In recent times there has been much talk about the possibility of the Railway coming back to Donegal after a long period of years. The proposed route is to link Letterkenny to Derry and from there passengers could travel further afield throughout Ireland, both North and South.
It’s worth remembering that for a period between 1903 and 1940, this area was served by trains operated by the Londonderry and Lough Swilly Railway Company on a narrow-gauge railway before the line was closed in 1940 to save the company money. The coming of the railways provided a boost for the commerce of the area because it meant that goods produced in the area could be transported to vital markets much quicker by rail rather than the old system of horse and cart. This was especially true for the fishing industry and the piers at Burtonport and Downings. It flourished so much so that, according to a British Parliamentary, herring landed from boats and cured in Downings by Scottish and local girls in 1906 fetched record prices in St. Petersburg in Russia and the Congested Districts Board had plans to export Mackerel caught in Donegal to the American market. Downings was one of the top Piers in the country back then and this can be seen in photos from the time.
The coming of the Railway meant that there was a bit more choice of items for the local shopkeepers to sell and local produce such as eggs, rabbits and potatoes could be sent to market quicker. Unfortunately for those living in Dunfanaghy there was a bit of a journey to get to the train as the local Dunfanaghy Road Station was in fact located at Cloone in Creeslough so a train journey would start by either a walk, or journey to Creeslough to get the train. The building of a train station far from a town was not an unusual occurrence as the building of stations were often at the whim of local landlords who sometimes did not believe in the new-fangled train technology or did not want the cost of having the railway on their lands as each landowner was responsible for the upkeep of the railway line. They were given a ‘cut’ to maintain and there were a number of those in this area.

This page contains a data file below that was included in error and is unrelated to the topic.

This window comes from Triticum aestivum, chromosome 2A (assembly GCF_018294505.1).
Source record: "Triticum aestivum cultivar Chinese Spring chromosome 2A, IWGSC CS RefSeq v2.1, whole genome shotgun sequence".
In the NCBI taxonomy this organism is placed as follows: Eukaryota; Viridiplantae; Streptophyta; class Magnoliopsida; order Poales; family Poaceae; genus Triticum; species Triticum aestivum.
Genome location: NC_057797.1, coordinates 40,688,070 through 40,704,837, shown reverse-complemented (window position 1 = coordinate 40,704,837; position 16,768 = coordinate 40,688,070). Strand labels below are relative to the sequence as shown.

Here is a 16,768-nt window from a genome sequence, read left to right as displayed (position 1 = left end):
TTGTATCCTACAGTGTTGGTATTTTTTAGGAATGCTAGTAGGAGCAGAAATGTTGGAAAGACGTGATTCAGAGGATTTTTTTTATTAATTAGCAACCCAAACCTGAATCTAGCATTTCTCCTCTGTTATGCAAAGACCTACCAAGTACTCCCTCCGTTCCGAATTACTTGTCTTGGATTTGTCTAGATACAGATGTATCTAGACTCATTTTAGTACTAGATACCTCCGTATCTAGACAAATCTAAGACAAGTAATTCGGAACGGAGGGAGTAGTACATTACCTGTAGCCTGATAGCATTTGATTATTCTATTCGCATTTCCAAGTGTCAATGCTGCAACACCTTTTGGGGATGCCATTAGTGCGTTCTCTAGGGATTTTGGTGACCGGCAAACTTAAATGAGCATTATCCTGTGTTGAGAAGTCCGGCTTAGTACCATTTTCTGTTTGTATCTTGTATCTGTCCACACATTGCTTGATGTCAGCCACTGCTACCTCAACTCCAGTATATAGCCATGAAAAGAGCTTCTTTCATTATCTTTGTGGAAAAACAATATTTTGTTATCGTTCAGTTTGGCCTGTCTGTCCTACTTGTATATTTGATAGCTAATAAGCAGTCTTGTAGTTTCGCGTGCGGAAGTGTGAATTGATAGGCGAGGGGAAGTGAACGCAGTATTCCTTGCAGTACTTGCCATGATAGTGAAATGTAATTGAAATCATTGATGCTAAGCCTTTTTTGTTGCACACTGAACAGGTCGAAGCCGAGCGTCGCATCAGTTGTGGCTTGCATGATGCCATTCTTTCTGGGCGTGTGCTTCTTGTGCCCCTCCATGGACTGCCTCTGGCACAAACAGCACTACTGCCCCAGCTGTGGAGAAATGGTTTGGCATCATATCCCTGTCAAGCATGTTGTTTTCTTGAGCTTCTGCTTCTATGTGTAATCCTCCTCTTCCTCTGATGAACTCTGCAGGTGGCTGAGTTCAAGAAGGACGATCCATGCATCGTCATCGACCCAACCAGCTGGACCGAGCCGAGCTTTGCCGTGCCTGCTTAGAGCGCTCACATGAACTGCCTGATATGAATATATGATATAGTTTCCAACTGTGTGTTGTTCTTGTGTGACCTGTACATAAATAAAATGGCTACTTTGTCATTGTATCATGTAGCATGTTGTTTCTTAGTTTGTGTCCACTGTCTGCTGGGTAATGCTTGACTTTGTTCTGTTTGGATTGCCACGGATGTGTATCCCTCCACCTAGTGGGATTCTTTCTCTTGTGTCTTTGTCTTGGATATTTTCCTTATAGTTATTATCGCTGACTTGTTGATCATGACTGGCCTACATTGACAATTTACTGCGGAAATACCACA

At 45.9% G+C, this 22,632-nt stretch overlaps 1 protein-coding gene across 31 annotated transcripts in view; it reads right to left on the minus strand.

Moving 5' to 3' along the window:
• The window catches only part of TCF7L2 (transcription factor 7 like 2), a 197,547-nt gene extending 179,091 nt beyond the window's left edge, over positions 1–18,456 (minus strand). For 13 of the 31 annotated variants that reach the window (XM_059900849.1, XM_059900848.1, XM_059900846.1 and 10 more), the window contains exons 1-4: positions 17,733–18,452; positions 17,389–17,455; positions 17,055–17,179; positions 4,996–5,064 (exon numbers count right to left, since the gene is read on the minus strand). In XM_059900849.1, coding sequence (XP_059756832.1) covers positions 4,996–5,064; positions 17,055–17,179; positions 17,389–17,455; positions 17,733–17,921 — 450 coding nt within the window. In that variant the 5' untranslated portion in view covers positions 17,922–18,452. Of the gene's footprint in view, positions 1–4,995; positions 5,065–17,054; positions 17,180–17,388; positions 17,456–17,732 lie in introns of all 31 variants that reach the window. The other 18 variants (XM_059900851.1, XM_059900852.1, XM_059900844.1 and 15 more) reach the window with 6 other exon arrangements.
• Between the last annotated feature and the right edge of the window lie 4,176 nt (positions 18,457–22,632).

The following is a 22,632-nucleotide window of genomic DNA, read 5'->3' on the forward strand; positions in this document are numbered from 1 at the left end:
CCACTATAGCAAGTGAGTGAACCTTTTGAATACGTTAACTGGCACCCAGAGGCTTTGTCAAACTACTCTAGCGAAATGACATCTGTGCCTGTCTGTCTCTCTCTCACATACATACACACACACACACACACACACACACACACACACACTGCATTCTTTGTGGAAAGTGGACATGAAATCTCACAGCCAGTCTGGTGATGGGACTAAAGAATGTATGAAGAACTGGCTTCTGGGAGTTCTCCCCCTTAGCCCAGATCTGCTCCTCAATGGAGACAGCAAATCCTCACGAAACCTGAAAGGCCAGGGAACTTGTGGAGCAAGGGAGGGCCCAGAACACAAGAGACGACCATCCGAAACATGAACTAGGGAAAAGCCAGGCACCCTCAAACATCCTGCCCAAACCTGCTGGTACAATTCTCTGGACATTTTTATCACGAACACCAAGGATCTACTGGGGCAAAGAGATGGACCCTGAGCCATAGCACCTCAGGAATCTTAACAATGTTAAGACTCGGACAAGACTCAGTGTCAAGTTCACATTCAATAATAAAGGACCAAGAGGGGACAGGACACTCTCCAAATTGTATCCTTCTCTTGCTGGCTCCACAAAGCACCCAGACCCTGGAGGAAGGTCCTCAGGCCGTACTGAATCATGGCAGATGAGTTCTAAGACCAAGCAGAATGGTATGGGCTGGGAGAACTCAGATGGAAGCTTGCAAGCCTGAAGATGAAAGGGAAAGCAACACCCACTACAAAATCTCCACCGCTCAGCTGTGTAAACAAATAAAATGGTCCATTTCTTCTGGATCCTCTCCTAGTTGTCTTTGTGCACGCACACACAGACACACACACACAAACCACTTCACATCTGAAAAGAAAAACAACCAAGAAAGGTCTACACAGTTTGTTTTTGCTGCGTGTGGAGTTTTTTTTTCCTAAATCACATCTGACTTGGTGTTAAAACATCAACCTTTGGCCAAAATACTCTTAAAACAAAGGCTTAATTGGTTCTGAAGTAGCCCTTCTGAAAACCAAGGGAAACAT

Nevertheless, many canny businessmen saw the chance to make money from the railway and among those was Mr Sterritt from the Stewart Arms Hotel (Now the Carraig Rua) in Dunfanaghy who transported tourists from the Dunfanaghy Road Station to his hotel. There was also Master McGinley who done the same when he built the Port na blagh Hotel in the early 1920s, pioneering tourism in the area which before was confined to mainly the more well off or friends of the local gentry. Many people would also have travelled on the train to get the Derry boat to go Tattie Hoking in Scotland, or to emigrate to far off fields or to go to the hiring fairs in Letterkenny or Strabane and an often-uncertain future.
The essence of the Letterkenny to Burtonport Railway Line was brilliantly captured by the former P.P,. of Dunfanaghy when as a young curate he filmed the journey and this footage is now available online to view and offers a fascinating insight into the journey.
The tracks were lifted in 1959 and over the years, the only reminders left are the little Station Houses, the flat areas of ground that the tracks were laid on and the bridges and viaducts you can see from the roads. In this area, the Owencarrow Viaduct was the scene of a disaster in 1925 when the train was blown off the tracks during a storm, resulting in the loss of 4 lives.
The Railway may be gone but here in this area it still provides a great amenity for the Railway as the Railway Walk between Muckish Mountain and Dunfanaghy continues to provide a great tourism amenity for the area.